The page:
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I asked my doctor what the longterm outlook is for Jack and he said that with or without surgery, he should go on to have a normal life although he may continue to be smaller sized. But since I have told people about his condition, I hear all of these stories of people who know people who had holes, and they sometimes say that they were restricted in one way or another. I was just wondering what you all had heard, and what your doctors are saying about what they will be able to do with their sweet little hearts as they get older?
As of right now, she will not be able to participate in high contact sports like football or wrestling, she also can not weight lift (when I asked about that, they said if its just a bit its fine, but its its as a sport or hobby then no). The important part is for her to know her limits and when she needs to take breaks from exercise. What the cardio said, is a lot of people do not know they have her condition until they get into sports in middle school or high school and complain of shortness of breath, fatigue, etc and the primary care physician refers them for an ultrasound. He guessed that she'll probably need open heart surgery in her 20s. I asked about dietary issues, foods to avoid he didn't say anything...but I'm starting to consider for all of us, researching a health-healthy diet that is recommended for stroke victims. They also told us, that as we age we get more "crap" stuck in our valves, which causes blockage. Her valve is already narrowed, so she's may need to have surgey to expand the valve. So my thinking is stop or reduce the foods and such that cause blockage, reduce the need for surgery. If that doesn't work then valve replacement surgery.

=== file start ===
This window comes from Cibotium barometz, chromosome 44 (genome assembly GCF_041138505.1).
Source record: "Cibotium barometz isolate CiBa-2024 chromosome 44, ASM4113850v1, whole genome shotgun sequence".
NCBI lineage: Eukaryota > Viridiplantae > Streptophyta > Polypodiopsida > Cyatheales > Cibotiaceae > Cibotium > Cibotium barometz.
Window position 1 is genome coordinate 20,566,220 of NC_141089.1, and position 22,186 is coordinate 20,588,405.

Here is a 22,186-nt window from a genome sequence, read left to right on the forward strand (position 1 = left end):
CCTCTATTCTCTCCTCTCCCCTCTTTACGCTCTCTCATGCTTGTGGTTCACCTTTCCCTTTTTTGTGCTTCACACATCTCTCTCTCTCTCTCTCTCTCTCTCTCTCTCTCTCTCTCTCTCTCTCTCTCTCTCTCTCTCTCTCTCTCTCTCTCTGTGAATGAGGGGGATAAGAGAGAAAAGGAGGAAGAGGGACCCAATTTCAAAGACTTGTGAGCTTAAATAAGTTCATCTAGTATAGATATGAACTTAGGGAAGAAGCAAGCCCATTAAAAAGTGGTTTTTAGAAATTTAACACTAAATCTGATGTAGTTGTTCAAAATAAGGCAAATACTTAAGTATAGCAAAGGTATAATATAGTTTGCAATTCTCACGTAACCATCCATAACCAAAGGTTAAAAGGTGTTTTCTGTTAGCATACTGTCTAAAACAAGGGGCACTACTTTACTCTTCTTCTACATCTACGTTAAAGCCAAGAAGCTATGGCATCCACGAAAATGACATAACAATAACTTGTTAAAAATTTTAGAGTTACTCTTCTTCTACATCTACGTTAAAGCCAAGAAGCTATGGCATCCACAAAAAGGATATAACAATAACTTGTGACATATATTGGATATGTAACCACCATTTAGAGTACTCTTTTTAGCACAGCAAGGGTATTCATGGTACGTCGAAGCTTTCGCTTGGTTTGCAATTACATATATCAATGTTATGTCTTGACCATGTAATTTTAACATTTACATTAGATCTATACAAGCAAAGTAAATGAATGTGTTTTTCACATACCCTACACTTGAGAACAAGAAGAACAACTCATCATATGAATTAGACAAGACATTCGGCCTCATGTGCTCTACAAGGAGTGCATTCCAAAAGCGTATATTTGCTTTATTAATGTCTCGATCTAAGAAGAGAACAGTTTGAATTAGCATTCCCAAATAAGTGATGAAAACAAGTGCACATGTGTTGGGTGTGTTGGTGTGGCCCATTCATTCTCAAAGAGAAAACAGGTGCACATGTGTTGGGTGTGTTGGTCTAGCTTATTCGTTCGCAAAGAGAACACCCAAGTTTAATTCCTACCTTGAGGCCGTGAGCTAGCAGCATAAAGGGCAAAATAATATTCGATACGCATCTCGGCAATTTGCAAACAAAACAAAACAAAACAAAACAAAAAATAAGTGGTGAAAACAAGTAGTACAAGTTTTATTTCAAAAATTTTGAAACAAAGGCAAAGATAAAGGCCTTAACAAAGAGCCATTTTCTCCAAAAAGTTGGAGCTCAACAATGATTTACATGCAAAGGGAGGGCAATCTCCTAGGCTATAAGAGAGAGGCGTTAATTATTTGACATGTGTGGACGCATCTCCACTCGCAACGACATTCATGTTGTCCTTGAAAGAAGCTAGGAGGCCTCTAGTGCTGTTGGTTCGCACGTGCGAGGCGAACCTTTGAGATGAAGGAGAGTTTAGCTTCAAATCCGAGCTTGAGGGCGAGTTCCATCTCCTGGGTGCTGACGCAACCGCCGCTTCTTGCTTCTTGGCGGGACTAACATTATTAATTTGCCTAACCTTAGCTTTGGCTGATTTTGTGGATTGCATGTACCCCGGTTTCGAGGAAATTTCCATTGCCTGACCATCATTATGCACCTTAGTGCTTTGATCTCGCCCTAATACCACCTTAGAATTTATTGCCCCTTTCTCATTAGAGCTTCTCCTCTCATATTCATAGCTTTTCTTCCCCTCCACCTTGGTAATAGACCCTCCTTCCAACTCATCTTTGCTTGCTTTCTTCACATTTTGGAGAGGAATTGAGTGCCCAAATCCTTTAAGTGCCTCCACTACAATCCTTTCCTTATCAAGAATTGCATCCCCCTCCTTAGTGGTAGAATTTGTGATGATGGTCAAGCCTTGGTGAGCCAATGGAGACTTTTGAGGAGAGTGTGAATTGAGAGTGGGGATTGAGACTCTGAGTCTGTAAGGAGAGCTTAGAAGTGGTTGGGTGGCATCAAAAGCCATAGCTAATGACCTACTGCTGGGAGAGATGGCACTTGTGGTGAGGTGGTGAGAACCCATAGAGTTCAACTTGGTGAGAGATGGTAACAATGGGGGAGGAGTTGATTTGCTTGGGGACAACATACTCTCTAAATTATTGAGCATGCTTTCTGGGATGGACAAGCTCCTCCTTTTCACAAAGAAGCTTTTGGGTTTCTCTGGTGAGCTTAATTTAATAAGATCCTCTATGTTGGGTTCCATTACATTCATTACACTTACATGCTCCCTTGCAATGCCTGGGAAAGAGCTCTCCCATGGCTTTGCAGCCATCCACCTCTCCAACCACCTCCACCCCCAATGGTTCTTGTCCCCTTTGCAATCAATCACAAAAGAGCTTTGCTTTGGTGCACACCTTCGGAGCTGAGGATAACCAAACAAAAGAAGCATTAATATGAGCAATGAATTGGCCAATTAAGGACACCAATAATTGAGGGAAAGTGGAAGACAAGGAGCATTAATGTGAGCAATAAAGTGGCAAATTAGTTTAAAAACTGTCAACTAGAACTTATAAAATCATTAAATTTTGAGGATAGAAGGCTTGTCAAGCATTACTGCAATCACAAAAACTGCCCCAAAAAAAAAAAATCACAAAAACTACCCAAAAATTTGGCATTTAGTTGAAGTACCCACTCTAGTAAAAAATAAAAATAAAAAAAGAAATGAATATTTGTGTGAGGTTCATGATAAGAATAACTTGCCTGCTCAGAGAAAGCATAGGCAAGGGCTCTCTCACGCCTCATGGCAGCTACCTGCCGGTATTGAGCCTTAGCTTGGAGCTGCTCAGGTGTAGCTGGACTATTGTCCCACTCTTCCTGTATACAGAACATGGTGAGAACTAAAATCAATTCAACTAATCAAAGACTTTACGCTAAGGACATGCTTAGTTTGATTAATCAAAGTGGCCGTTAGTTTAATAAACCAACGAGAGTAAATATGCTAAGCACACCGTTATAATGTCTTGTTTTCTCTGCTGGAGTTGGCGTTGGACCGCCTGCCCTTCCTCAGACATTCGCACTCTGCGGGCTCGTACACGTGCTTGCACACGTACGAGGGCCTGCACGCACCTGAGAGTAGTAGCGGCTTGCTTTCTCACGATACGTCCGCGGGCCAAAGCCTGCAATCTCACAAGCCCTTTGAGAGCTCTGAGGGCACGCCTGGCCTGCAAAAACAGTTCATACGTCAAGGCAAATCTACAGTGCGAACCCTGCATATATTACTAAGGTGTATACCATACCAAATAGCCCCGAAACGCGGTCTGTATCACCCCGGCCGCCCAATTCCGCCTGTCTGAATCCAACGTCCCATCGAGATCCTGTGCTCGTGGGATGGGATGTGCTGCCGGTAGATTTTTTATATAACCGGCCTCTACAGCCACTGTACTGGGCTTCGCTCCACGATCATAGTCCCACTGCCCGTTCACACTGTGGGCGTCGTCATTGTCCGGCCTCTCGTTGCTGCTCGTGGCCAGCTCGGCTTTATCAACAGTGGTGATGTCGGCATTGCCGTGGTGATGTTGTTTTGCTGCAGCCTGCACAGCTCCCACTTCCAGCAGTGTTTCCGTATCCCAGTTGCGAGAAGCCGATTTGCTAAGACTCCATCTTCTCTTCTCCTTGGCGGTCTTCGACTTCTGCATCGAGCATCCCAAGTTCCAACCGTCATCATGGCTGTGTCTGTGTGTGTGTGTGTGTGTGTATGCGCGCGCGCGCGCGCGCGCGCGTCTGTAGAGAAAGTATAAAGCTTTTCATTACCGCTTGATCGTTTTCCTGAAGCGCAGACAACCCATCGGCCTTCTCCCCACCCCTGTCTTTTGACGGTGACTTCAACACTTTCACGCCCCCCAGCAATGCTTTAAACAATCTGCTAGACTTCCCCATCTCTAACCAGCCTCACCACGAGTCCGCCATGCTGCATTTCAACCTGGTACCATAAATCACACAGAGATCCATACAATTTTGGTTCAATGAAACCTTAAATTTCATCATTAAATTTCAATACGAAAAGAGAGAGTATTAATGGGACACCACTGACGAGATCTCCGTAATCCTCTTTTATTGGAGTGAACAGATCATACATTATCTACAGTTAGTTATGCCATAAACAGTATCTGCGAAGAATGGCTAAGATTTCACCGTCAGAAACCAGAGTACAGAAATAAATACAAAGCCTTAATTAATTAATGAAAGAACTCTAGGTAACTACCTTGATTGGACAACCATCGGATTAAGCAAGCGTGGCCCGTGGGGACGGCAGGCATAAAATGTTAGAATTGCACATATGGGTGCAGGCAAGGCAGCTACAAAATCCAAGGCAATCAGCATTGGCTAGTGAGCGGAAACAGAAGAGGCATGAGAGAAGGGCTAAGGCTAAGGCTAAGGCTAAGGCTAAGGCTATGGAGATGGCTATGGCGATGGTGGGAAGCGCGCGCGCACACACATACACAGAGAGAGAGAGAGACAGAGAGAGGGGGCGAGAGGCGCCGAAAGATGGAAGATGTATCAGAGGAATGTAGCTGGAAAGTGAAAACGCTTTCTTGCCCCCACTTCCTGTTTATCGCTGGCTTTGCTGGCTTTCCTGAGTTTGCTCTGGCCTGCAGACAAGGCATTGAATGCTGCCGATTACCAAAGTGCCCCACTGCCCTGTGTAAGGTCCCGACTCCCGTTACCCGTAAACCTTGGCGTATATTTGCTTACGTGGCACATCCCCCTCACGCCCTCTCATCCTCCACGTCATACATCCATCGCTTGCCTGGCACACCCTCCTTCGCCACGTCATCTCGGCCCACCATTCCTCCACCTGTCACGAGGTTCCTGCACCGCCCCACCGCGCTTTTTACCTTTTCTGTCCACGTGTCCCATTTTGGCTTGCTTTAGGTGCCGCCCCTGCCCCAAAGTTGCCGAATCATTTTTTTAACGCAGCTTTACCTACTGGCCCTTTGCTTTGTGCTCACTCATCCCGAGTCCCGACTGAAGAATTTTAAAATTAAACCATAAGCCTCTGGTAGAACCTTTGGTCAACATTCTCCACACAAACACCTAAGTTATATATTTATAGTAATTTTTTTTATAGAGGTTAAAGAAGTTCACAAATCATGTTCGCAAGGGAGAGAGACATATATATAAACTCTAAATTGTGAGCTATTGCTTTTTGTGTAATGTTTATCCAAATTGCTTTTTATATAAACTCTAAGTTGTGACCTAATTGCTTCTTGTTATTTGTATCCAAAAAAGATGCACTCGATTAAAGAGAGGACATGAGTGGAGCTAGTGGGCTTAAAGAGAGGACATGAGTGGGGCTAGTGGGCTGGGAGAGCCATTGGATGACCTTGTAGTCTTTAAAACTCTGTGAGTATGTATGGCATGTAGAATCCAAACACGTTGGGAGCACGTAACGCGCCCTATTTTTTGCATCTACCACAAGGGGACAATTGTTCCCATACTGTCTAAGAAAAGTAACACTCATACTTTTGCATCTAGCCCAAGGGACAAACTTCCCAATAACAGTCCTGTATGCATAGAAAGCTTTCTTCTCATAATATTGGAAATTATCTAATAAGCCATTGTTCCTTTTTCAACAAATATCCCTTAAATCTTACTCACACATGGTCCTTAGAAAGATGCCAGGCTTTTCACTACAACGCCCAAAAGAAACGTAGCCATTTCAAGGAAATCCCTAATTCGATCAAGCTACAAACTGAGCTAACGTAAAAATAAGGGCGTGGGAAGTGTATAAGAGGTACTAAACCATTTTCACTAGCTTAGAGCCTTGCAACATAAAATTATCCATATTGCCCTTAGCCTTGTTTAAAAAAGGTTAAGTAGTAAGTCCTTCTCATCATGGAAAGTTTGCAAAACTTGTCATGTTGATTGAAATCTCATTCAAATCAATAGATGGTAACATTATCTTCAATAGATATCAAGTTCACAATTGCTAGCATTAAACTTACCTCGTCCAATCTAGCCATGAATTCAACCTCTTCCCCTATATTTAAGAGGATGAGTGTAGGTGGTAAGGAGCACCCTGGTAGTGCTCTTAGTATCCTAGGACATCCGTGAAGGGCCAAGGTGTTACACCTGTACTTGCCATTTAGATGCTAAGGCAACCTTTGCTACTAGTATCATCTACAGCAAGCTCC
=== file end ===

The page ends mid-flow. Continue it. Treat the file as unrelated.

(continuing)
Aside from what the cardiologist told us, we've had one friend who has this same condition. She is in her 30s and her valve is still in great condition as far as narrowing goes and has no physical symptoms related to the aortic stenosis. That is also the feedback I get from online research/personal stories.
Proud Mommy To My Princess (5)
Watching over us -- August 2005, March 2010, October 2010, July 2011
Jude has no restrictions from his VSD. With his WPW, he'll be unable to participate in sports like football or anything where he could take a hard blow to the chest, like karate. If he starts having SVT issues, he will likely not be able to ride roller coasters. He's restricted from caffeine, and all cold and allergy medications because of the risk of increased heart rates.